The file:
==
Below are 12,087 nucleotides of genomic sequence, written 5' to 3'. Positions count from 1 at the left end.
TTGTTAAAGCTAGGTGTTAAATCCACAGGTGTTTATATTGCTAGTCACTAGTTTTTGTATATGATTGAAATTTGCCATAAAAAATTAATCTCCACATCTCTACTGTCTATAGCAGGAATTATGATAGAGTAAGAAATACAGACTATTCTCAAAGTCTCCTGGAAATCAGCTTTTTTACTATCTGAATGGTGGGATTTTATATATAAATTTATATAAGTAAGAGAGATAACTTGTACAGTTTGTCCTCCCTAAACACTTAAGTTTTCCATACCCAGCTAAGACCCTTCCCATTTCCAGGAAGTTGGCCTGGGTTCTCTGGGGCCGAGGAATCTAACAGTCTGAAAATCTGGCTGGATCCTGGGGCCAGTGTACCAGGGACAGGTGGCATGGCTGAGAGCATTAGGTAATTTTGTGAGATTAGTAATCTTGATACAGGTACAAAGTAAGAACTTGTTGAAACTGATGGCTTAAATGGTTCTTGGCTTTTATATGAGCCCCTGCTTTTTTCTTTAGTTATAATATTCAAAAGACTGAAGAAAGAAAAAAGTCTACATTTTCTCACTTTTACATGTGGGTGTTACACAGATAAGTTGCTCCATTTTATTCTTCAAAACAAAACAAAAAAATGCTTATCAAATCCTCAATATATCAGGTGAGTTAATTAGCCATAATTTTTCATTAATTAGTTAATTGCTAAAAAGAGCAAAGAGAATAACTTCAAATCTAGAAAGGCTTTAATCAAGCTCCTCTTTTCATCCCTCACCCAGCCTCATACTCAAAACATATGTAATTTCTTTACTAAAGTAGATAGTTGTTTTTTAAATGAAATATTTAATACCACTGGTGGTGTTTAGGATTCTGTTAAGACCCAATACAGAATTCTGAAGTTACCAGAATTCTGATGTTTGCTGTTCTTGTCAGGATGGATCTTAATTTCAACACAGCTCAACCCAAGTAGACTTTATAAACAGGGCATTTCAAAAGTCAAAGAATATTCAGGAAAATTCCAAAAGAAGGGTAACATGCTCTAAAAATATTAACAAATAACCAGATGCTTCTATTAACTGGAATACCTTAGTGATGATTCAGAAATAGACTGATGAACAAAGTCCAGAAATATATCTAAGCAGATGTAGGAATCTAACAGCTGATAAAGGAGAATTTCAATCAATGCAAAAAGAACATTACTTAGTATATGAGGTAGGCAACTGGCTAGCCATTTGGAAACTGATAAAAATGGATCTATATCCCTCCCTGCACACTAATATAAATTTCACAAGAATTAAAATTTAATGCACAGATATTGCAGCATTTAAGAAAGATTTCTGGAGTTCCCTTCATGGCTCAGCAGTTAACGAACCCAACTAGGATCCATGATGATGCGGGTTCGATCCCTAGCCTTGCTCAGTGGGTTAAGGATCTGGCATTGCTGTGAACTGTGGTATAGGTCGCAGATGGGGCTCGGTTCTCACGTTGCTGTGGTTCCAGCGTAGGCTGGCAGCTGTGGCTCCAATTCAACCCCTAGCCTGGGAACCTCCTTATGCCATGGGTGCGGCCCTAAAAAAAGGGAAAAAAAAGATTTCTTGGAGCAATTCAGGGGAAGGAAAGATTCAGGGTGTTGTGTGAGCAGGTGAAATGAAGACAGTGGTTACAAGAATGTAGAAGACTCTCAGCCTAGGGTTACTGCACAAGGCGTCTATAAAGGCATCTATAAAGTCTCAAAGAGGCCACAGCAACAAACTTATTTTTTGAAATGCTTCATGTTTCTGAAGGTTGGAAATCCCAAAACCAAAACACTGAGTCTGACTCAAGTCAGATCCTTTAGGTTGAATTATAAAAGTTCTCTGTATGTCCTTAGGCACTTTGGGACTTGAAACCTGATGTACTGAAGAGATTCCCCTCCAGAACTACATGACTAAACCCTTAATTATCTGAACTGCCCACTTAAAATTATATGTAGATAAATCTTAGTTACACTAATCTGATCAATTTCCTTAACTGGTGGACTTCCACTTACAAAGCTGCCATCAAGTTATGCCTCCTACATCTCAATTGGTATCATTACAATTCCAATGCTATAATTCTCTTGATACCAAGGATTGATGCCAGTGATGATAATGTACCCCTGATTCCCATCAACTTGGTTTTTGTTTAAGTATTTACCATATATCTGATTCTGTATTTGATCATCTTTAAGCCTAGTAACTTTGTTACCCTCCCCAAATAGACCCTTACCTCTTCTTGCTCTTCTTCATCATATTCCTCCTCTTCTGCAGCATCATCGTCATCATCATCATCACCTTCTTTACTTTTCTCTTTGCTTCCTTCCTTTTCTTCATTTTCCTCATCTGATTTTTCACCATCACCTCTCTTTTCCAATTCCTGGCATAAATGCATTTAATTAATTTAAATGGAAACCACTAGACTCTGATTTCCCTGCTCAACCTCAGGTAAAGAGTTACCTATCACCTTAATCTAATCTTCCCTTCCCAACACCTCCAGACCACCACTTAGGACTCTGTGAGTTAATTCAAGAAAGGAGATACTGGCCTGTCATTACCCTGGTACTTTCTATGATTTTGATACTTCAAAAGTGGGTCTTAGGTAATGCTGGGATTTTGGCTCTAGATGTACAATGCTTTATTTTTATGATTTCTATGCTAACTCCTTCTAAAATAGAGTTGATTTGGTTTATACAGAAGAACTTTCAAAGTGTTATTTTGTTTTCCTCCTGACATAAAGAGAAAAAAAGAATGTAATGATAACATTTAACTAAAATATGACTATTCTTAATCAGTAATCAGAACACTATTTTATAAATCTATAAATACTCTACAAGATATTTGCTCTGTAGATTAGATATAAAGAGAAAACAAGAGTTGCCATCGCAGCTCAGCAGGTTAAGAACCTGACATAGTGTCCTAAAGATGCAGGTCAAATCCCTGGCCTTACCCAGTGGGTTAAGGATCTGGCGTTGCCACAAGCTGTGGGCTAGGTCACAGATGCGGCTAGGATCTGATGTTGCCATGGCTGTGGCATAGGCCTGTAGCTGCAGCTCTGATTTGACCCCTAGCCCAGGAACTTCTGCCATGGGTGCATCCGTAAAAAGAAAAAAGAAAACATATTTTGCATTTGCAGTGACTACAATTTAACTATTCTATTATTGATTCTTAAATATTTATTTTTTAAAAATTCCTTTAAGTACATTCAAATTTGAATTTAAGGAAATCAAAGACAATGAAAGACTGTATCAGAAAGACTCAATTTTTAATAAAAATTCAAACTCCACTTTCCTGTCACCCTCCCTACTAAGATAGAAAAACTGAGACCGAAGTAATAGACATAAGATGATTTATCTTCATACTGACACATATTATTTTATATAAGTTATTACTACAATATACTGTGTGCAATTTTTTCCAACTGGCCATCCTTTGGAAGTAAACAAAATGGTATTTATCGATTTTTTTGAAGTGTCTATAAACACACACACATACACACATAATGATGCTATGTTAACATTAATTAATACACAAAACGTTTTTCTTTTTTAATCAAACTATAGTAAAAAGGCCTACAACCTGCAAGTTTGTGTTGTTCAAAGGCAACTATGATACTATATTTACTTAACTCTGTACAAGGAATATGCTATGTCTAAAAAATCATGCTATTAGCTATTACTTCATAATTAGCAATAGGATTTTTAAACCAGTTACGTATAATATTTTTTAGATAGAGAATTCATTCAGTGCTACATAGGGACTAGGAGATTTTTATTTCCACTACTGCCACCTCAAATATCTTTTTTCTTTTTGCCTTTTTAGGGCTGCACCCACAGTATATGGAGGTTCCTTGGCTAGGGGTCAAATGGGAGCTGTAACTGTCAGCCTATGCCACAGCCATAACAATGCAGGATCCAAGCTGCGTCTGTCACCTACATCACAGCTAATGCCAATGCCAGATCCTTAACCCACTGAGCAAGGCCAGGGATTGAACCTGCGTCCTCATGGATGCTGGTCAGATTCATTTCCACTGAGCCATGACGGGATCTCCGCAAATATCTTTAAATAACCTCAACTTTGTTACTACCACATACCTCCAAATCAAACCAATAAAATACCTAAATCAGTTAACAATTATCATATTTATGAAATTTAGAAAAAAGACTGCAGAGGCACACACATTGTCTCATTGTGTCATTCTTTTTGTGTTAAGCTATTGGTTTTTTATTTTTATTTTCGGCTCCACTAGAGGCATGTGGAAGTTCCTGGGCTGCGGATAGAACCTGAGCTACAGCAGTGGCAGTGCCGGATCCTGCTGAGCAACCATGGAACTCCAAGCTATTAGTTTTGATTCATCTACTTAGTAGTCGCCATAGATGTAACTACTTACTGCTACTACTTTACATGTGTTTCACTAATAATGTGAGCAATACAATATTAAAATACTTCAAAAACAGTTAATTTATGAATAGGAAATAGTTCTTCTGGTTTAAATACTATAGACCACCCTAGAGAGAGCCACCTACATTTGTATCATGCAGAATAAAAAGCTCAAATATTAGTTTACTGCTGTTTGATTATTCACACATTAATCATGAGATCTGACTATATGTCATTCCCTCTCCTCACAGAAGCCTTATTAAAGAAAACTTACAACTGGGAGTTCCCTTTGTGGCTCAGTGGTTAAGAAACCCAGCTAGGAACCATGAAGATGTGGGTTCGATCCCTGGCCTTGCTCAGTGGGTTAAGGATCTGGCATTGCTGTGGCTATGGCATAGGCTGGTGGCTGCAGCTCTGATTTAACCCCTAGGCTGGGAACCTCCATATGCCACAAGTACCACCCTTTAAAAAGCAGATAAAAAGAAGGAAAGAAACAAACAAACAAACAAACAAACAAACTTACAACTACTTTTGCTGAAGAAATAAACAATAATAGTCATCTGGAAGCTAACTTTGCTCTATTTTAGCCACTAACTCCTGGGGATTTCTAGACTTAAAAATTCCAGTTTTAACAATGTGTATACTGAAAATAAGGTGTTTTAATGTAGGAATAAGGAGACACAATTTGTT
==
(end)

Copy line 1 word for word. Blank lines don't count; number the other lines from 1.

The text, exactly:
Below are 12,087 nucleotides of genomic sequence, written 5' to 3'. Positions count from 1 at the left end.